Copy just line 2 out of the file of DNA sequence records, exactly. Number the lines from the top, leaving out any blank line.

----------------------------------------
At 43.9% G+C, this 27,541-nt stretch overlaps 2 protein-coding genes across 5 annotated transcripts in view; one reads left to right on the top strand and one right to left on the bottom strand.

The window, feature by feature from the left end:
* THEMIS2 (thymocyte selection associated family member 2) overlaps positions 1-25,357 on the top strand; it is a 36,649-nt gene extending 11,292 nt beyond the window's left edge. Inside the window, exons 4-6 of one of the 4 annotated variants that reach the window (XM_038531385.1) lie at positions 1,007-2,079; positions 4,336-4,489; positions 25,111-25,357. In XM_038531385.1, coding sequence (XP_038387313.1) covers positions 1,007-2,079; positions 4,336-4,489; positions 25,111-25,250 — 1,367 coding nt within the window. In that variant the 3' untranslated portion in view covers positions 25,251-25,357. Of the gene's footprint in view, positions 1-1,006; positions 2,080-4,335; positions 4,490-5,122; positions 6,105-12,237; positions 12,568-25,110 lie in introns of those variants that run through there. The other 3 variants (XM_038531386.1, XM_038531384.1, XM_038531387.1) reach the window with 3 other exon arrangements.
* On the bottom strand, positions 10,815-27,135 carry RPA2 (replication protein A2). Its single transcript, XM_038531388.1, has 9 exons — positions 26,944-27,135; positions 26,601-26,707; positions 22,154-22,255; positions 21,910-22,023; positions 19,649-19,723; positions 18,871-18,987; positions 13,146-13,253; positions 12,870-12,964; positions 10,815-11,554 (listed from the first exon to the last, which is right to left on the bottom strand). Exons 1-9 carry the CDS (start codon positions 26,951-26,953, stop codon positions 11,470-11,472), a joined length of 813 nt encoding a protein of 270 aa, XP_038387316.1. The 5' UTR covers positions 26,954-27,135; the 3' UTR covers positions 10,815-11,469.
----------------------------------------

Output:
The window, feature by feature from the left end: